Answers include: “I’m never going back to the office full-time. I will do 2-3 days per week […] but if an employer insists on 5 days per week in the office I’ll go elsewhere”
“home forever, preferably with a swimming pool.”
Can’t argue with that, though it makes me wonder if the poster considers working from home to be as fantastical as swimming pool ownership.
There are some differing viewpoints too, including one about the economy that is so stupid as to essentially argue for the abolition of office life anyway.
From Flann O’Brien’s The Best of Myles (1968):
ESCAPEE GETS JAIL FOR LIFE. One sighs, of course–I mean, surely this man was (if anything) an escaper. The escapee was the governor of the jail.
[Lock picking is] definitely a good skill, requiring sensitivity and patience, as Philippe Petit revealed during his Film Lessons presentation, when he showed how to pick a pin tumbler lock and escape from hand-cuffs.
I recently munched my way through A Guide for the Perplexed by renegade filmmaker Werner Herzog. It’s an offputtingly humongous book, but it’s really a big slice of delicious cake. It’s essentially an autobiography, spoken aloud by Herzog in response to questions put to him by a loyal biographer.
The book is useful for Escapologists in that Herzog shows how you have the chance (even a responsibility) to GET ON WITH IT, whatever IT might be to you. He says we should ignore the nay-sayers, the ditherers, the pen-pushers and those who advise too much caution. You have one life. One life to enjoy the world and to make a contribution. Don’t let the pin-heads and the knuckle-draggers stand in your way!
The title, Guide to the Perplexed, refers to older books by George Perec and the ancient Jewish philosopher Maimonides, both of whom wrote tomes of approximately the same name. The title also offers to shine some light on the divine madness of the man who made Fitzcaraldo (which indeed the book does) and serves as an irregular self-help book. You really do go away from it feeling better, wired and armored and ready to take on the world again.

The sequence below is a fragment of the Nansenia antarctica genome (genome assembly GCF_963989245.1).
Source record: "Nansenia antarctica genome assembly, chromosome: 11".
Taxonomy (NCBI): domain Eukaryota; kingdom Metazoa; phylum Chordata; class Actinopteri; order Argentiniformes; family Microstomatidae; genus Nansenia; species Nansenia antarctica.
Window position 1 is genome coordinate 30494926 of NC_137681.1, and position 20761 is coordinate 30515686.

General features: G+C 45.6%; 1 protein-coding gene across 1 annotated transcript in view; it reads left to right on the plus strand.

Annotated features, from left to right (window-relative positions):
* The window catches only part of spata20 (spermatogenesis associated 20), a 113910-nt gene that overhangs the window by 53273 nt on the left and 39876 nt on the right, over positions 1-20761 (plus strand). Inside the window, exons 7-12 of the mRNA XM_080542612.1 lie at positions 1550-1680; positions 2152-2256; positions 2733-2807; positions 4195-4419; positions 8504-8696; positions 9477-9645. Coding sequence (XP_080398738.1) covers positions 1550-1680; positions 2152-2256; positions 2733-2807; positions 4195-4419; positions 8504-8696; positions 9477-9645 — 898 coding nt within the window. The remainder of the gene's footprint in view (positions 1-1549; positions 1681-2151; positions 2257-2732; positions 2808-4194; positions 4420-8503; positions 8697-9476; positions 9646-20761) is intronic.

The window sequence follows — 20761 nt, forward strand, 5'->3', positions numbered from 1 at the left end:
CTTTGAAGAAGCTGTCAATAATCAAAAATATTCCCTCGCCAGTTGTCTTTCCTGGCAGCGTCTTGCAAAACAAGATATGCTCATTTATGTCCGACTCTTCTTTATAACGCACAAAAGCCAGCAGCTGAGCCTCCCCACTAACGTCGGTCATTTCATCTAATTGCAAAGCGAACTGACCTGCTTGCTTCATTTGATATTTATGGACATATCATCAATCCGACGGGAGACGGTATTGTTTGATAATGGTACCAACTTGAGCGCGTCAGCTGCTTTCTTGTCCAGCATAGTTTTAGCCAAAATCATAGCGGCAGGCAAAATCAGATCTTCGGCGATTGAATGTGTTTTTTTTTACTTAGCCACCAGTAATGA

With regards to the lock picking, Herzog really does practice it. For him, it’s not a metaphor like it is here at New Escapologist. He sees it as a vital skill for creative people and he teaches it in his “Rogue’s Film School.” In the book, Herzog describes how he has lock-picked gates and doors to let him into shooting locations rather than wasting his filming time seeking out some power-tripping facilities manager with a key. He says:
When the system doesn’t respond, when it doesn’t accept what you’re doing–and most of the time it won’t–you have to become self-reliant and create your own system. There will always be periods of solitude and loneliness, but you must have the courage to follow your own path. Cleverness on the terrain is the most important trait as a filmmaker.
At his aforementioned Rogue’s Film School (where he doesn’t teach any actual filmmaking, choosing instead to hone character and fortitude in his students rather than dwell on technicalities) he gets his students to “read, read, read. Those who read own the world; those who immerse themselves in the Internet or watch too much television will lose it.”
If I taught a School for Escapologists, I would say precisely the same thing. And if I offered a reading list to my students, I reckon Herr Herzog’s monster of a tome would be on it. It’s a truly exciting guide to living on your wits. A true hero of creativity and Escapology if ever there was one. He will barely even acknowledge The Trap. He just gets on with what he wants to do.
Philippe Petit was a man who walked a tightrope between the twin towers of the World Trade Centre.
The documentary about this crazy caper, Man on Wire, is breathtaking. The real fun was perhaps not in the walk itself but in his painstaking preparation and his hoodwinking of so many people to actually get away with it.
I wrote about this some hundred years ago in New Escapologist Issue Four: